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[Aaron’s note: this is a guest post by Scott Krajca, a highly talented friend and collaborator of mine.  I’m a believer in rapid prototyping, whether of ideas, tools, products or even businesses.  When Scott told me about the practice of TryStorming, I asked him to write it up!  I’ve noted below a couple of points that I think are especially important.]

When I was a manufacturing and product development engineer at The Boeing Company, I learned a powerful process called TryStorming from ex-Toyota executive who had perfected the art of rapid prototyping and manufacturing. After becoming a believer in this process I also quickly began to see how a lot of the principles and elements in TryStorming could be applied to other businesses outside of design and manufacturing.

TryStorming is a combination of quick brainstorming melded with rapid prototyping. Within a business, the prototyping is done in a way where you spend the least amount of money possible and yet repeatedly simulate your ideas until you have worked all of the bugs out. This is a big change in business philosophy since our typical process is brainstorm, narrow the list down to one idea, put a big budget and schedule together and then hope everything works out to plan. The Japanese philosophy is :

  1. Come up with at least seven ideas through brainstorming/sketching
  2. If needed, narrow them down to your top three ideas
  3. Simulate, simulate, simulate (or Try, try, try) – their philosophy is to fail as early and as often as possible
  4. Morph or combine ideas until you reach an optimal outcome
  5. Put the concept into your business system and repeat the process as needed

Another key ingredient to the TryStorming process is the perspective an individual or team holds while brainstorming. In most of our work environments we are taught to be conservative, “smart”, “right”, risk-averse and yet creative at the same time. Think about how people at work walk around with their “work” hats on. Some people are completely different at work than in their private lives. Unbelievably, the Japanese have found a way to play and have fun while creating amazing ideas that reduce time and cost.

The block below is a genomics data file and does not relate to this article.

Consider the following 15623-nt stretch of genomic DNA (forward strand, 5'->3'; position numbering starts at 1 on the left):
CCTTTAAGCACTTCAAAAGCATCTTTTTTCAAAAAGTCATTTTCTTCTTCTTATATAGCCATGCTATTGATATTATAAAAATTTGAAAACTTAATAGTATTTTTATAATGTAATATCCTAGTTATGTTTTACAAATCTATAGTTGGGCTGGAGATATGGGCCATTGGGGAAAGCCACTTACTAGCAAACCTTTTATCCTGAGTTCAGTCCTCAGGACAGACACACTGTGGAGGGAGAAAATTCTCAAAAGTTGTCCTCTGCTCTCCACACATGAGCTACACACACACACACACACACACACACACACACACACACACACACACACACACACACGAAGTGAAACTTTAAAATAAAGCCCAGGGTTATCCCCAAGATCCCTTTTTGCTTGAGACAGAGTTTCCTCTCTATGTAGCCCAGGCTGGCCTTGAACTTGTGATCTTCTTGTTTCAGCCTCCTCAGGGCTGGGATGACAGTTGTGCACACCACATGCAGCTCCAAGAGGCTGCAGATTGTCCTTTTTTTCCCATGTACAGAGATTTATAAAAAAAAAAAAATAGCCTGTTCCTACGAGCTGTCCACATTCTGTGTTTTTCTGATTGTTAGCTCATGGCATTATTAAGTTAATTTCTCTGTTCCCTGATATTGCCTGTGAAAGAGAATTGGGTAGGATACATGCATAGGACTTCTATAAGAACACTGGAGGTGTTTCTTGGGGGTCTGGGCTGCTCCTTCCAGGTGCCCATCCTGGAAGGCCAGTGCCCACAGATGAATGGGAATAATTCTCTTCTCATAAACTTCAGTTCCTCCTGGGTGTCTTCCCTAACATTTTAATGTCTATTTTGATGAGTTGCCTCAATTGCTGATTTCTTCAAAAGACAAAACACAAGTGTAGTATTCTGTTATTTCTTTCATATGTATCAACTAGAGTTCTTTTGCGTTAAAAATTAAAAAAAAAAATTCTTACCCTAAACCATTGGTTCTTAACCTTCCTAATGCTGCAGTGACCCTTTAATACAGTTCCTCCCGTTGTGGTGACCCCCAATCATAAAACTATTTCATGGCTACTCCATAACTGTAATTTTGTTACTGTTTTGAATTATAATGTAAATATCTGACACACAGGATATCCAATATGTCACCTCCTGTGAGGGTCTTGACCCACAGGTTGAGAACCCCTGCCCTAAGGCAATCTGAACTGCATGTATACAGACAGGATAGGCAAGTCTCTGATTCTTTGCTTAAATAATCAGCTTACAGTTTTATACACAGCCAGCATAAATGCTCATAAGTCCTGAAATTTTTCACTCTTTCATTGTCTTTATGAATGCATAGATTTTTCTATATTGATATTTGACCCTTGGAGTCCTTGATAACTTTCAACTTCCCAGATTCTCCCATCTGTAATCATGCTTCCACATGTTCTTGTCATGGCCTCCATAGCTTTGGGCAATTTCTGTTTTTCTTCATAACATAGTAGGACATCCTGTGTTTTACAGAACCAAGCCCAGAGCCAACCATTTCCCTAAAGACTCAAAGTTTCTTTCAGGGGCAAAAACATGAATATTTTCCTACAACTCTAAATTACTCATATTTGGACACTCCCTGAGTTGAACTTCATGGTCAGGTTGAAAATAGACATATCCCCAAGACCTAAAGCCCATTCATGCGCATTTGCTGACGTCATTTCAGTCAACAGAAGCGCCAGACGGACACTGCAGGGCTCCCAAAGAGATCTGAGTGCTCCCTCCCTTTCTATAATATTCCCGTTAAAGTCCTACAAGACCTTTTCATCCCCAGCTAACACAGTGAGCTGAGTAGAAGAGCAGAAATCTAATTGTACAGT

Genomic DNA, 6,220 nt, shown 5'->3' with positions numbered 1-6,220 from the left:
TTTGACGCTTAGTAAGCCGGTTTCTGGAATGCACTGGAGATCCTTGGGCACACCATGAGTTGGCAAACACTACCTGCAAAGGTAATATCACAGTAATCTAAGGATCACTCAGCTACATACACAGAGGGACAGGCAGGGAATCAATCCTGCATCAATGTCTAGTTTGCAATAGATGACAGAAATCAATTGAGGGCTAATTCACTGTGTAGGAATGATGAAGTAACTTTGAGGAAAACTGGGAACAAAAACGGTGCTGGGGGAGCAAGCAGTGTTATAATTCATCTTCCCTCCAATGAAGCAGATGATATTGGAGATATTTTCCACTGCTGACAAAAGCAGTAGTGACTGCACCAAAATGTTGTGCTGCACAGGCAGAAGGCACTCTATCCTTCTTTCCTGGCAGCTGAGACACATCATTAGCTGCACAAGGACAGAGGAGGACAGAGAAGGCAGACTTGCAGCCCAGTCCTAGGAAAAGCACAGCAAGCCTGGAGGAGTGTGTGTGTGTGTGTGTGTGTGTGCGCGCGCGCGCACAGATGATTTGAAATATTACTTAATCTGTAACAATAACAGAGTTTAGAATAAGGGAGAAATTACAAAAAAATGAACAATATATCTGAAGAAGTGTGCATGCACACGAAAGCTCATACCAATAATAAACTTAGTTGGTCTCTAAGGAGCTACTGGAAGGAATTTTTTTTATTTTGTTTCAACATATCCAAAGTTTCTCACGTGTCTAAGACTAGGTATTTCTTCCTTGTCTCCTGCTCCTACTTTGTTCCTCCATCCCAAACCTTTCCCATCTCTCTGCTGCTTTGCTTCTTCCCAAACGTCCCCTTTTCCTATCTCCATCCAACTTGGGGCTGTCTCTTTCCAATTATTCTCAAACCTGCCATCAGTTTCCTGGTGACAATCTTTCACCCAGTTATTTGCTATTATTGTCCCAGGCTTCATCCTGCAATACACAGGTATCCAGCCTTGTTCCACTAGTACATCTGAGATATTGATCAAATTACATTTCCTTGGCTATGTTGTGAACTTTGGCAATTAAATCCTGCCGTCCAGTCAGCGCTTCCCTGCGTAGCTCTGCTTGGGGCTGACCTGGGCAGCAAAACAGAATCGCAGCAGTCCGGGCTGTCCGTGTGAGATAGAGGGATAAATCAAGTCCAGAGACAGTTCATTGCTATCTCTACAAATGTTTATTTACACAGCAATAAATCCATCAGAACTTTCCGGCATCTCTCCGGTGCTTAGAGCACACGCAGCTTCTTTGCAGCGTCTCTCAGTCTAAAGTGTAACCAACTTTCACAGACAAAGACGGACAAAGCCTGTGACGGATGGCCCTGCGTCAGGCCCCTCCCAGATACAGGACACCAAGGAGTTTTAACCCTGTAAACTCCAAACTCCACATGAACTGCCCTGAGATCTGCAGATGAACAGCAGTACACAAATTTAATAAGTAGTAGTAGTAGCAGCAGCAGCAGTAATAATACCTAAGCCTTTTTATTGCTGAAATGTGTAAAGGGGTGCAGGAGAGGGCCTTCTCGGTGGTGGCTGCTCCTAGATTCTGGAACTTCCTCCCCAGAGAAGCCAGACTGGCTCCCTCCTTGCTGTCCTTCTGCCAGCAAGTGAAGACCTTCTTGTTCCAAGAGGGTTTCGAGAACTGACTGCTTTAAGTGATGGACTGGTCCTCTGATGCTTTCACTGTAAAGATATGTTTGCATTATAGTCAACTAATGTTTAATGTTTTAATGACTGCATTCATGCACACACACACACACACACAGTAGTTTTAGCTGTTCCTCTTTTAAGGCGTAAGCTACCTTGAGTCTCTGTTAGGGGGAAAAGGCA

During the brainstorming process the idea is to hold the following perspectives and to sketch your ideas (try not to use words):

  1. Create from your child-like self (the part of you that dreams big and does not understand traditional rules and boundaries). The consultants used to tell us that if your boss doesn’t laugh at you it is not a good idea.  [Aaron: Yes!!!]
  2. Look to nature for inspiration. See if there are qualities or characteristics that will help your design, branding, messaging or process. [Aaron: Yes!]
  3. Steal shamelessly. This is a very obvious quality the Japanese have adopted, but why reinvent the wheel? [Aaron: Yes!!]

Whether you are a business just looking for a new way to create together or are looking for a practical, yet fun way to reduce costs and optimize an existing or new process, TryStorming can be an immensely useful tool for your company or work team.

Scott Krajca was a manufacturing engineer for The Boeing Company for nine years. He is currently a certified professional and business consultant specializing in personal development for executives and product development for companies. He is a graduate of the CTI Co-Active Leadership program and is also a certified ropes instructor. Scott has also launched a new company called Wide Awake Media Group (

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2 Responses to “Better than brainstorming: “TryStorming””

  1. Jason A Johnson Says:

    I have been searching for a good synopsis of trystorming for Masters Degree work. Great breakdown in a simplified manner. Best description I have found and I especially enjoyed the creativeness remarks.

  2. Alexander Gabbard Says:

    Valuable information and excellent design you got here! I would like to thank you for sharing your thoughts and time into the stuff you post!! Thumbs up!

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